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Censorship and Liberty: Philippine Performance during the WWII Japanese Occupation

Academic presentation by Carolina San Juan, Ph.D. Candidate, UCLA Department of World Arts and Cultures.

Tuesday, January 19, 2010
12:00 PM - 1:00 PM
160 Kaufman Hall
UCLA Campus
Los Angeles, CA 90095

By examining the Filipinization of Vaudeville to Bodabil, I present ways to think about censorship, improvisation, and liberty. Vaudeville and later Bodabil have complex roles in the history of Philippine subjugation because of their reliance on improvisation. For example, the commercial nature of Bodabil relies on improvised performances that respond quickly and accurately to their audiences' needs. In addition, the irreverent and improvisational nature of Bodabil aids Filipino audiences in understanding any loss of liberty that comes with the censorship of their entertainment. This in turn highlights how Filipinos understand their experience as colonized subjects. Through this study, I demonstrate the role that censorship plays in Bodabil and how improvisation is a space that demonstrates a society’s understanding of their liberty.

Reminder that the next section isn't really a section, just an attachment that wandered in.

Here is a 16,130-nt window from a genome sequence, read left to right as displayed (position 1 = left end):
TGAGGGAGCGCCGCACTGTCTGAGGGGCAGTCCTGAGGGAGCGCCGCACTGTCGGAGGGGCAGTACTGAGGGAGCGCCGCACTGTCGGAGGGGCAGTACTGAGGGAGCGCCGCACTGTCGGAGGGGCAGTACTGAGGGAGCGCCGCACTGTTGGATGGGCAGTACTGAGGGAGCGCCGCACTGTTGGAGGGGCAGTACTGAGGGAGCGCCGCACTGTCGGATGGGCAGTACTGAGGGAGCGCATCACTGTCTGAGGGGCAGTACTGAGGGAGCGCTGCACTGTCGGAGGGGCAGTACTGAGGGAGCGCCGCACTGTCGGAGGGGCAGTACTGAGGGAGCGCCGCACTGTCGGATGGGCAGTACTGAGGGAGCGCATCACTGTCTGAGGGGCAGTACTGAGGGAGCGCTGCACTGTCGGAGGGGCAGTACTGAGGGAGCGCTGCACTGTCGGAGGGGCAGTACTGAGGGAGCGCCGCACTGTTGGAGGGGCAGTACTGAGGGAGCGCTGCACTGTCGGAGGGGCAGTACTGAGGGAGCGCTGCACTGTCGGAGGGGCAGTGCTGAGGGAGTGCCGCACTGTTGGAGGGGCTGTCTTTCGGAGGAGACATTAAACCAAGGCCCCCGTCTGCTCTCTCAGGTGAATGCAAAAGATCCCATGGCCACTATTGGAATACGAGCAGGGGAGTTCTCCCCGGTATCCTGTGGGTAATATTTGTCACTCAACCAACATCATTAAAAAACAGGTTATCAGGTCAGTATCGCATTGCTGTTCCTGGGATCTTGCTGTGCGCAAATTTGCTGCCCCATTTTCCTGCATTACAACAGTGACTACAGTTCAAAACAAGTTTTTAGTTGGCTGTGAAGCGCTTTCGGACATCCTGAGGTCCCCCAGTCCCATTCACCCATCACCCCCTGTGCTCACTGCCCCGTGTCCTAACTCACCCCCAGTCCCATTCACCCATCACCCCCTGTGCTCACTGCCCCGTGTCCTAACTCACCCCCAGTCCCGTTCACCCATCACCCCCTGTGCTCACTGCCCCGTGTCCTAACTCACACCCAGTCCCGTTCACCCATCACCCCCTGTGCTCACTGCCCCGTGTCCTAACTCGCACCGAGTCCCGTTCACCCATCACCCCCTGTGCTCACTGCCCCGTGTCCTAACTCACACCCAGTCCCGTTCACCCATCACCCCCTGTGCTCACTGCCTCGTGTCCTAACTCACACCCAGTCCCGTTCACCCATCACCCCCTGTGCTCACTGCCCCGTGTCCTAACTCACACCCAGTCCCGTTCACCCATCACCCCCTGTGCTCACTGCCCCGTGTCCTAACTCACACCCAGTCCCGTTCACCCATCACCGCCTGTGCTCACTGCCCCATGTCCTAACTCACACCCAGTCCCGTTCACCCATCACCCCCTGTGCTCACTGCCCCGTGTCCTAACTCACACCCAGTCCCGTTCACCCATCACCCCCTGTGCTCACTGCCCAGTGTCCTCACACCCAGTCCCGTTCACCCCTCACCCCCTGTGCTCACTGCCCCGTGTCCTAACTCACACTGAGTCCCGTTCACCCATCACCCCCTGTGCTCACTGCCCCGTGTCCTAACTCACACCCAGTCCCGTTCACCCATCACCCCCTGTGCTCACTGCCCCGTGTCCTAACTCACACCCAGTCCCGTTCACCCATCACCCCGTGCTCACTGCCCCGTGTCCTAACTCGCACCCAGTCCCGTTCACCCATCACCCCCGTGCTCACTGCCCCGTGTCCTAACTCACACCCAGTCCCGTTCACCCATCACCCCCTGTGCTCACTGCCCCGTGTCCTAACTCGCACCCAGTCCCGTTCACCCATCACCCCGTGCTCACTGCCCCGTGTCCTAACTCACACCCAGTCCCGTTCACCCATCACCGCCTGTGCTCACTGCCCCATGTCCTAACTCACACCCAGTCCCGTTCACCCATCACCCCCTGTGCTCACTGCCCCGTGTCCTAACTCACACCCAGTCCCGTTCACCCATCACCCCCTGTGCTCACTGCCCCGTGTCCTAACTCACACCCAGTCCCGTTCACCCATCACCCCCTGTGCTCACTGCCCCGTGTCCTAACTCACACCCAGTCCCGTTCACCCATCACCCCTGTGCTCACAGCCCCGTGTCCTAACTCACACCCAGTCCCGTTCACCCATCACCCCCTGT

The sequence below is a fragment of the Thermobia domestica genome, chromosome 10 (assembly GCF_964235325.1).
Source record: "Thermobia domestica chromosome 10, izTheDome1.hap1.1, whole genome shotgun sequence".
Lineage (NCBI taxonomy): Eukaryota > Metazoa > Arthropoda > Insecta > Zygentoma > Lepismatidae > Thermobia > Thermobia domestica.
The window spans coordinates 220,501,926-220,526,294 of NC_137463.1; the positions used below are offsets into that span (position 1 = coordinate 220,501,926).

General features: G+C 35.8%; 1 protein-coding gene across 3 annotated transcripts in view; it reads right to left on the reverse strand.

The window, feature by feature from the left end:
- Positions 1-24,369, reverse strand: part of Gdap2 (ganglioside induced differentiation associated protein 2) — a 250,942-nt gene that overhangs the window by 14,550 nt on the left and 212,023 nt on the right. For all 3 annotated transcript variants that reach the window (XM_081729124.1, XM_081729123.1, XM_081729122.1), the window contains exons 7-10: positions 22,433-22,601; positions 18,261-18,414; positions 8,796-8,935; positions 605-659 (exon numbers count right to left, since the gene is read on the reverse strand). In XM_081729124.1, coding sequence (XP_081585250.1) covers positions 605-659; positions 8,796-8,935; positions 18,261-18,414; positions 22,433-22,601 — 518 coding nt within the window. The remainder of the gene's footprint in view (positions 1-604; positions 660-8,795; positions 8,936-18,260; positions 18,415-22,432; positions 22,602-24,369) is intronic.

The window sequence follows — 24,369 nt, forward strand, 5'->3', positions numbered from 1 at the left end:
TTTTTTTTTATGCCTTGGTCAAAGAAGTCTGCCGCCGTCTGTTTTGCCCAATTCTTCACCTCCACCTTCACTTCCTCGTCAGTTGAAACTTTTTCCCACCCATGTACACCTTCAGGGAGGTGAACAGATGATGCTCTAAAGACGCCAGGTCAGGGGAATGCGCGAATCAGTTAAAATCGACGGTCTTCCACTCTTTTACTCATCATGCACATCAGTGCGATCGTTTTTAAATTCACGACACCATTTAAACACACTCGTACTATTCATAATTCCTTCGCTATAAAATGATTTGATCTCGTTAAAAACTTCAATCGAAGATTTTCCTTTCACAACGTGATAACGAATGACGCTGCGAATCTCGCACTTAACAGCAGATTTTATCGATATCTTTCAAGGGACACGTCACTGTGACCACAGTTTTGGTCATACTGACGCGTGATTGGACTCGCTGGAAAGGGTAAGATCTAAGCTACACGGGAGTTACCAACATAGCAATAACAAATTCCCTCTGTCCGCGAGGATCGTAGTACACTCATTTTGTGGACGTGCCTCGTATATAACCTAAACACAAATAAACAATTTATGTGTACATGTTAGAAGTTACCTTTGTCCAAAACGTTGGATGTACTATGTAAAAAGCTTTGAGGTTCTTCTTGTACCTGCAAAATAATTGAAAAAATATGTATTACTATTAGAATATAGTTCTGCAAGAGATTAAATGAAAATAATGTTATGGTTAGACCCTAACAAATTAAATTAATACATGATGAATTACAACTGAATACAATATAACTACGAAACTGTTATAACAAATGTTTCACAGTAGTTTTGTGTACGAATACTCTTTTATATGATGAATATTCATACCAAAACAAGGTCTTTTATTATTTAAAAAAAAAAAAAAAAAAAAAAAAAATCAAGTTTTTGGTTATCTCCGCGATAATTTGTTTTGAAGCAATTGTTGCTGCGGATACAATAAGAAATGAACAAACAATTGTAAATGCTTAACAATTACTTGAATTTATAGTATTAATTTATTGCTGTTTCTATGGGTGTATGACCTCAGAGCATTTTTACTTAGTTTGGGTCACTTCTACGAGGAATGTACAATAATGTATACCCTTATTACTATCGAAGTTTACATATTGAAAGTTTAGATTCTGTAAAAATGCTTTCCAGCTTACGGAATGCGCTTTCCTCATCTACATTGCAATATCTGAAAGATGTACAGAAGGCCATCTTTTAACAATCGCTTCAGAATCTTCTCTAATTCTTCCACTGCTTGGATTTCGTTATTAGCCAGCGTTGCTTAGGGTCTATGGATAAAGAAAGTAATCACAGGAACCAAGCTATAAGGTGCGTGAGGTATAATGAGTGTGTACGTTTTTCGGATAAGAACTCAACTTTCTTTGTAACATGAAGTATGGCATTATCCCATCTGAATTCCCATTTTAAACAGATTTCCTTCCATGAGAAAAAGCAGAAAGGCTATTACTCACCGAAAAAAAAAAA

Carolina San Juan came to UCLA as a Filipino Ballroom Dance Instructor with a lot of questions about dance and her community. She has since finished her M.A. in Dance, helped open Oakland School for the Arts, created the arts mentorship/scholarship program- Arts IN (through UCLA's AAP Graduate Mentoring Programs), and is currently the SOAA ArtsBridge Program coordinator. Carolina's present project investigates the development and function of Filipino Vaudeville known as Bodabil. She still has a lot of questions but has learned better ways to think about them.

Part of the World Arts and Cultures lecture series "Chew on This."

Cost : Free and open to the public.


Sponsor(s): Center for Southeast Asian Studies, World Arts & Cultures/Dance

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